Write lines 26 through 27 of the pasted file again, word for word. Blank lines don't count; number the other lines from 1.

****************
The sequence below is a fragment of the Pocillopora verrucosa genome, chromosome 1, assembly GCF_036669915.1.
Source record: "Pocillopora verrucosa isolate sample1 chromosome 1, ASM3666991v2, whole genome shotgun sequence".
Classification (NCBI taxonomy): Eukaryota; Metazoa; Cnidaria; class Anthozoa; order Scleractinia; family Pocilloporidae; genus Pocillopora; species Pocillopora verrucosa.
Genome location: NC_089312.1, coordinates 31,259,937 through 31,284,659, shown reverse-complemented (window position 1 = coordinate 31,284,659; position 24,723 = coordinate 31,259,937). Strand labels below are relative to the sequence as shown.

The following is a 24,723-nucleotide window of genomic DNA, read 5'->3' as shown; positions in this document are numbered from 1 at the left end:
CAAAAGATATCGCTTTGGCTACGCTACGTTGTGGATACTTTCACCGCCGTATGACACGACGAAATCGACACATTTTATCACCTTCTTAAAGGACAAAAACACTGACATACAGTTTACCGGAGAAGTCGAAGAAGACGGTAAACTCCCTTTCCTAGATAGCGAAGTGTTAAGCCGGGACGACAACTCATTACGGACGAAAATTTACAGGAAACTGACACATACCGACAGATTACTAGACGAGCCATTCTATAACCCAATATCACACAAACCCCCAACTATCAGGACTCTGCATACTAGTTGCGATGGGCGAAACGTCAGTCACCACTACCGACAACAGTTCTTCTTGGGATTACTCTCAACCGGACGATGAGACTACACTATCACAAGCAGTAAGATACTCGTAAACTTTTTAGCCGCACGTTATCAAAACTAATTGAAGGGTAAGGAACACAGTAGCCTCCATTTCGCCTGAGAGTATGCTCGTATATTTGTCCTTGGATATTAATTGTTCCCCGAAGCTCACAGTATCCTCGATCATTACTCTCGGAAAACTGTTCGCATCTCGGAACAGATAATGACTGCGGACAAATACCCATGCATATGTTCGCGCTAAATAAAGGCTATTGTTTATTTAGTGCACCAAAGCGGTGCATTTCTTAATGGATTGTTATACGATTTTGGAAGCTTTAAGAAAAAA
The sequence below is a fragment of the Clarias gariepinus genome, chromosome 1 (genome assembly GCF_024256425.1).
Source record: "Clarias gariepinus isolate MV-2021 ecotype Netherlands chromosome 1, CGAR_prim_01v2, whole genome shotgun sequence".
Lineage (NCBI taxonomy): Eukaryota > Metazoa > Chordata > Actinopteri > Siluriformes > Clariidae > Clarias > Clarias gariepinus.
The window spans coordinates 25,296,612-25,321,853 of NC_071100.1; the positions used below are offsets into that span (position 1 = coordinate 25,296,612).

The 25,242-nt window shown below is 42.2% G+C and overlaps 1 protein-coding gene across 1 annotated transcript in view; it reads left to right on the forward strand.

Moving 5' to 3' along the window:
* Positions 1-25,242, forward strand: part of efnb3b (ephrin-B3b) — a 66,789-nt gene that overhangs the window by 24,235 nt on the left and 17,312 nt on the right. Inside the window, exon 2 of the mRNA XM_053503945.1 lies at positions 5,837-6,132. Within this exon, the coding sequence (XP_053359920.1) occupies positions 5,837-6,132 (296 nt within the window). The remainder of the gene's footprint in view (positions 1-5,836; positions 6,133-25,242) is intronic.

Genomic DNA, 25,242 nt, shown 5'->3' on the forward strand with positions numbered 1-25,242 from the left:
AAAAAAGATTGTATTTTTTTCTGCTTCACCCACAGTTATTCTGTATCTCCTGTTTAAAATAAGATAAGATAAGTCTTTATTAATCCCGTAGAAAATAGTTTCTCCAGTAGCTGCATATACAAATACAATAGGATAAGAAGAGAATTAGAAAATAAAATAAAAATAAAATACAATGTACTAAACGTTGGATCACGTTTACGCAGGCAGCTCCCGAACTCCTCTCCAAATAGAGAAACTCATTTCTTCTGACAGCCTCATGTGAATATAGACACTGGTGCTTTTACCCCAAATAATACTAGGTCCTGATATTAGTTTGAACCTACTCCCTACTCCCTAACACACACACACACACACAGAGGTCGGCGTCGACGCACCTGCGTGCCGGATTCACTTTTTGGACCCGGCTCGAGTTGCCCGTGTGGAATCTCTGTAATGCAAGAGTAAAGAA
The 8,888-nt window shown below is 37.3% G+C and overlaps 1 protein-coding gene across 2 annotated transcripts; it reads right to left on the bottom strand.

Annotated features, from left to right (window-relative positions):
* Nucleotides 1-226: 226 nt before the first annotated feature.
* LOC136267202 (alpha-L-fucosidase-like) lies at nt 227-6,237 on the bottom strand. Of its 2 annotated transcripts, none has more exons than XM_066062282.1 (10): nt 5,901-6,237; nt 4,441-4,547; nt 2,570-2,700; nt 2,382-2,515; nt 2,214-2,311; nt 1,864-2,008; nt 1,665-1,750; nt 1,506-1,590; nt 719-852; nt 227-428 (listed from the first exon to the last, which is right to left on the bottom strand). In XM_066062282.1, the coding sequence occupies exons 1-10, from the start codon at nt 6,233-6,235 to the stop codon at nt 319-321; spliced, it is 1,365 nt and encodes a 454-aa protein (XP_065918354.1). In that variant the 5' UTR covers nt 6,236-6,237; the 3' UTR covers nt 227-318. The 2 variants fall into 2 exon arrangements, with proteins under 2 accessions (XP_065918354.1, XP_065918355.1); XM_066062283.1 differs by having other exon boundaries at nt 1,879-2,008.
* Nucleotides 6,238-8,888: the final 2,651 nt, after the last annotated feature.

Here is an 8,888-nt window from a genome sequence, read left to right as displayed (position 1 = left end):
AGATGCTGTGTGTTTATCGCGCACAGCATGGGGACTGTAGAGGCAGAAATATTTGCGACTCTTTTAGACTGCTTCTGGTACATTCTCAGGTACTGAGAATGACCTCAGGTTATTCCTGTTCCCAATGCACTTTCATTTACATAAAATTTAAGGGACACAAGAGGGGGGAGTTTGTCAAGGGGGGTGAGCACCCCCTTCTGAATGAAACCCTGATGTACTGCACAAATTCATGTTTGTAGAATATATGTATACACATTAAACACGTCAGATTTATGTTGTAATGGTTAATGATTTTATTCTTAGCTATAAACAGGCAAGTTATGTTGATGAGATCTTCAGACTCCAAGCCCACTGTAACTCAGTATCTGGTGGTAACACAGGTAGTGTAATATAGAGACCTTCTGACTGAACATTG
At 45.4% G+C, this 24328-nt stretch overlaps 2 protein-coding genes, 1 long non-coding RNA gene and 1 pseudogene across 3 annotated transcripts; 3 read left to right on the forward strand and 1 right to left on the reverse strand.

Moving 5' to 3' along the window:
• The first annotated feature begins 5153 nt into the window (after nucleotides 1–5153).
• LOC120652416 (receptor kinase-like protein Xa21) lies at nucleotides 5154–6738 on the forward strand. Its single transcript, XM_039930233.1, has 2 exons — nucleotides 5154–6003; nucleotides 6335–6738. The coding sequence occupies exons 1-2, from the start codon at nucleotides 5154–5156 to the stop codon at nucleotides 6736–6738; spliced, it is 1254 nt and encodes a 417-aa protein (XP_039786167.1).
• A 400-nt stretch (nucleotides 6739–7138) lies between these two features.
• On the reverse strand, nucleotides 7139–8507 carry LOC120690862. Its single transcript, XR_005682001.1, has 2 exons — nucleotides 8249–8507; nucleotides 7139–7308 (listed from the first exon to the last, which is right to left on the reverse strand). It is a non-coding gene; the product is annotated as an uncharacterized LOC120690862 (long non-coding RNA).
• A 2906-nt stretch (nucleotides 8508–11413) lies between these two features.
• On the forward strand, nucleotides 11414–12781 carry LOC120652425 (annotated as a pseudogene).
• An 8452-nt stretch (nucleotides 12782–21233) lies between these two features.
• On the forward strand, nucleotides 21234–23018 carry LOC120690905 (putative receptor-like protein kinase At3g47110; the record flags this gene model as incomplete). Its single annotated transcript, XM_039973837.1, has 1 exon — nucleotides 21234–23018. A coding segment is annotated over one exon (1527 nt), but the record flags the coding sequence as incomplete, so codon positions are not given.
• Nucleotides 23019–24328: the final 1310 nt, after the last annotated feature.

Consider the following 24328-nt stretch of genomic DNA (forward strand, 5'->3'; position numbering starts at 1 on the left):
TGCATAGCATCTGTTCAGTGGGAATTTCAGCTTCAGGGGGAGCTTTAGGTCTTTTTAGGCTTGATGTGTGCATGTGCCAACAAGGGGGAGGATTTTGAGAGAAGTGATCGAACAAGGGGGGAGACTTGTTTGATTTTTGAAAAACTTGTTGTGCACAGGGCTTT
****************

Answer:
• LOC120652416 (receptor kinase-like protein Xa21) lies at nucleotides 5154–6738 on the forward strand. Its single transcript, XM_039930233.1, has 2 exons — nucleotides 5154–6003; nucleotides 6335–6738. The coding sequence occupies exons 1-2, from the start codon at nucleotides 5154–5156 to the stop codon at nucleotides 6736–6738; spliced, it is 1254 nt and encodes a 417-aa protein (XP_039786167.1).
• A 400-nt stretch (nucleotides 6739–7138) lies between these two features.